Eventually in this vignette, one says to the other: “Stop, I have a gun. I will shoot,” and the other responds “Don’t try anything. I’m also armed.”

The two enter into a stand-off and since force is mentioned, neither retreat, and as one person prepares to shoot, the other reacts by preparing to shoot even faster until the arms race results in deadly violence.

As I’m sure you noticed, this scenario bears absolutely no resemblance to either the Rittenhouse case or the murder of Ahmaud Arbery. In fact, it doesn’t remotely resemble the circumstances of the vast majority of shootings in this country. Most homicides do not involve two strangers shooting at one another, for example. About half of all homicides are perpetrated by an “acquaintance” of the victim, and many of these incidents are drug-related in some way. In fact, we just wrote about recent research showing that shootings and homicides were much more frequent in areas where open-air drug markets were also present, a scenario not covered by the professors’ imaginary friends Lee and Jesse.

Let’s also not forget the fact that up until 2020, when the double whammy of COVID-related court closures/emptying of jails and the riots/defund the police aftermath sent homicide rates soaring, violent crime had been declining for about thirty straight years, and was at its lowest level in more than half a century. That’s a crucially important fact, but it’s also completely ignored by the authors because it cuts against their conclusion: we need more gun control laws to keep us safe.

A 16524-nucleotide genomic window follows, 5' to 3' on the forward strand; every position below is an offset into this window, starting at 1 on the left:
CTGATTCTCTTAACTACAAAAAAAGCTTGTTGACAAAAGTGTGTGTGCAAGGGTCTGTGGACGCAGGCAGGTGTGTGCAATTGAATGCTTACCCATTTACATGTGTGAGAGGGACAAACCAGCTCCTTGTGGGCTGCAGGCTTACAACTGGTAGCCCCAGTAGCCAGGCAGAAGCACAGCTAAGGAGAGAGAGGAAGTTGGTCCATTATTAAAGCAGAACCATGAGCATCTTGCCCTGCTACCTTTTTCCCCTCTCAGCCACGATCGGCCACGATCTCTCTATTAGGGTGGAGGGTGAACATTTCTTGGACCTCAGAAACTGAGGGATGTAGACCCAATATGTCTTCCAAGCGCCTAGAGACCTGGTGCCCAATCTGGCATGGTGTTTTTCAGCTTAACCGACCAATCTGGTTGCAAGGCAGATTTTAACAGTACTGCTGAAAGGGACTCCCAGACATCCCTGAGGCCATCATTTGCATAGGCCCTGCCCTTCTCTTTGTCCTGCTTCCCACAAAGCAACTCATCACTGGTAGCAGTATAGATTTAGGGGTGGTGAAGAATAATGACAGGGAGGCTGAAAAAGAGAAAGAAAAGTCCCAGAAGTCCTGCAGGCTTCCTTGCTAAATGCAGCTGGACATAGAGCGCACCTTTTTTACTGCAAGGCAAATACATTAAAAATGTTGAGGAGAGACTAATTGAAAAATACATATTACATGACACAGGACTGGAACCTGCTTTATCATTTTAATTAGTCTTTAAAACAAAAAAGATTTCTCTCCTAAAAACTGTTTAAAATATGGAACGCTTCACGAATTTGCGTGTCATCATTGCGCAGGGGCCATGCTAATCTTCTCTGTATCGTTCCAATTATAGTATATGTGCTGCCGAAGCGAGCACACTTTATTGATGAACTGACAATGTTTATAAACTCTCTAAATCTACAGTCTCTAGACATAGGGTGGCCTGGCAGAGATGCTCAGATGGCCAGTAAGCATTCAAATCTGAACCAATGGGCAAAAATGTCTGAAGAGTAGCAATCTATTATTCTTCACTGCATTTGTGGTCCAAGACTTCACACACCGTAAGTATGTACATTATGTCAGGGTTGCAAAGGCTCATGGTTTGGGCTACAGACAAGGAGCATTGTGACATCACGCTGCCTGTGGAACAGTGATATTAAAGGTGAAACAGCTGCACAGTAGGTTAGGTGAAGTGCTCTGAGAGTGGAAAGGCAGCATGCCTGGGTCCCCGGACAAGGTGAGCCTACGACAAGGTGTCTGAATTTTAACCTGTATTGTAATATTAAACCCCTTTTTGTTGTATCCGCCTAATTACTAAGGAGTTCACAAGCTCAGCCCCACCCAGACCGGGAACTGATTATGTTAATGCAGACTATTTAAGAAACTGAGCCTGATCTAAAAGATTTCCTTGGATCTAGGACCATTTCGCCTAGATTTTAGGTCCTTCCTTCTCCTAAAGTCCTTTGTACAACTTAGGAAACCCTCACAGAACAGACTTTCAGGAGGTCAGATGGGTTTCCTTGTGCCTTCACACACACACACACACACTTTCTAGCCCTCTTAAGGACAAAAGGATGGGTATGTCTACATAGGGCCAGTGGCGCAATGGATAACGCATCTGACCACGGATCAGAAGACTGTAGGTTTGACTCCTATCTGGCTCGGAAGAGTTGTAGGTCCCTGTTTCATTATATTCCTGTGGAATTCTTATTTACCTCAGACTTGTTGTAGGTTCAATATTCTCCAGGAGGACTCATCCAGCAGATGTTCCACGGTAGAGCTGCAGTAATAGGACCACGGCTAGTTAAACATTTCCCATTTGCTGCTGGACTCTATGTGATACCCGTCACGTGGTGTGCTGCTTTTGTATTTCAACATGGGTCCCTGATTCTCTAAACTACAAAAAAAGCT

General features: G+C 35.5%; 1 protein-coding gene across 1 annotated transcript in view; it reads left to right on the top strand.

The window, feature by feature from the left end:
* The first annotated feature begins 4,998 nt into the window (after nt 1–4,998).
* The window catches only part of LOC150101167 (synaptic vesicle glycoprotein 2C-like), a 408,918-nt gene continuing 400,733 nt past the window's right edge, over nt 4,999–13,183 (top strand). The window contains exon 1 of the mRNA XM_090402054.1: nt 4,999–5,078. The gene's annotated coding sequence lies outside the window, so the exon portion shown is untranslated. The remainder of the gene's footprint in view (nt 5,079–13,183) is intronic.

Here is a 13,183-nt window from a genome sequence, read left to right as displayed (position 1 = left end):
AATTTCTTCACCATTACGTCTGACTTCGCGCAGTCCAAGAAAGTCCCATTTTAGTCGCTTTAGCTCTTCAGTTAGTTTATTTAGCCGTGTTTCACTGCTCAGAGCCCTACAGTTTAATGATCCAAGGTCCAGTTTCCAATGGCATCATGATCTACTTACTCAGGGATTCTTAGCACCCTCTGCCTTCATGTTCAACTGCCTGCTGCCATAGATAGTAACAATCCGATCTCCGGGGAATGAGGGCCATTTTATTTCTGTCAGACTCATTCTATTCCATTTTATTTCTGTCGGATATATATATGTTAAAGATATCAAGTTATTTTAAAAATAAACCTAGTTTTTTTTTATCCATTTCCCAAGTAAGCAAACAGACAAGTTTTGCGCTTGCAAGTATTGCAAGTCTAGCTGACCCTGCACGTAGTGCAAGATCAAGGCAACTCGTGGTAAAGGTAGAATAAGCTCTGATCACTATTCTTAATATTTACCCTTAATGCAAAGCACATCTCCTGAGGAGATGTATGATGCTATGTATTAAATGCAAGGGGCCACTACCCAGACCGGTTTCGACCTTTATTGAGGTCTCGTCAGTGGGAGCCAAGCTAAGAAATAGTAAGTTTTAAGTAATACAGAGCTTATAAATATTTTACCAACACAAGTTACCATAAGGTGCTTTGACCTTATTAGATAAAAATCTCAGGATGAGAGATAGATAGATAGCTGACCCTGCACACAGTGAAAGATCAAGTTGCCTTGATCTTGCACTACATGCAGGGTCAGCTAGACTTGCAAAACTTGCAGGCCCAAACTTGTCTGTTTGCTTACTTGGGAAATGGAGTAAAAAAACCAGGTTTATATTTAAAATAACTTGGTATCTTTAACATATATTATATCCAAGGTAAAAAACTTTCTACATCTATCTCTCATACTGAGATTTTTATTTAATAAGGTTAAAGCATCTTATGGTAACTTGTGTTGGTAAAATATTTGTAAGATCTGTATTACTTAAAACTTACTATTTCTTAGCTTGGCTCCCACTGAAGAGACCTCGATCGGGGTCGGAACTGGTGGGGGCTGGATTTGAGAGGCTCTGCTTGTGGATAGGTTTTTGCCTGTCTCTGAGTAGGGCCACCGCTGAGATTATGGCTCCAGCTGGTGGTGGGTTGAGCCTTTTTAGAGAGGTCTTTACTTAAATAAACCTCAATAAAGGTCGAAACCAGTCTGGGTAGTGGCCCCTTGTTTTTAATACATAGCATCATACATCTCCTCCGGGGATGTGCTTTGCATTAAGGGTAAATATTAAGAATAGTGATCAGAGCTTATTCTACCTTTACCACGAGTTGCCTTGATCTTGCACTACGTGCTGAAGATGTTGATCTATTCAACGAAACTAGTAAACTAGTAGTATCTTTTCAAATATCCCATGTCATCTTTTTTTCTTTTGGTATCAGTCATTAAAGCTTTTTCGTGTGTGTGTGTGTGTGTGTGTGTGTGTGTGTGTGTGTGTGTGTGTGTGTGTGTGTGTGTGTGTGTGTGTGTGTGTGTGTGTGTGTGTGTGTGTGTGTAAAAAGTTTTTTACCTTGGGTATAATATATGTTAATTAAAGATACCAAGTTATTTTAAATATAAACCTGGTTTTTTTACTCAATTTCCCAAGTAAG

All practicable solutions involve breaking the cycle of escalation by imposing penalties on escalatory acts by one or more actors. Such penalties reduce actors’ access to self-defense in the short run while generating a less dangerous equilibrium for everyone in the long run. Because access to self defense is at the core of the Second Amendment, we explore the potential constitutional consequences of our findings. We argue that the Second Amendment, properly understood, must sometimes allow governments leeway to make self-defense harder. At a minimum, such interventions must be constitutional when the resulting equilibrium makes society, on net, significantly safer than the old one.

Got that? We have to reduce “access to self-defense” (i.e. our right to keep and bear arms) in order to make everyone safer in the long run. And what “interventions” do the authors suggest? Everything the repeal of Stand Your Ground laws to making guns more expensive to own in order to cut down on the number of legal gun owners.

Considering the fact that homicides are soaring in places like New York City, where there are few people lawfully carrying a gun, no Stand Your Ground law, and no easy access to legally purchase a firearm, I don’t think the professors’ have a clue about what actually works to bring down crime rates. Then again, I don’t think that’s their real intent. They’ve created a narrative that fits their foregone conclusion that guns are bad and people shouldn’t own them. And while they’re certainly entitled to their opinion, thankfully the number of Americans who disagree seems to be growing by leaps and bounds.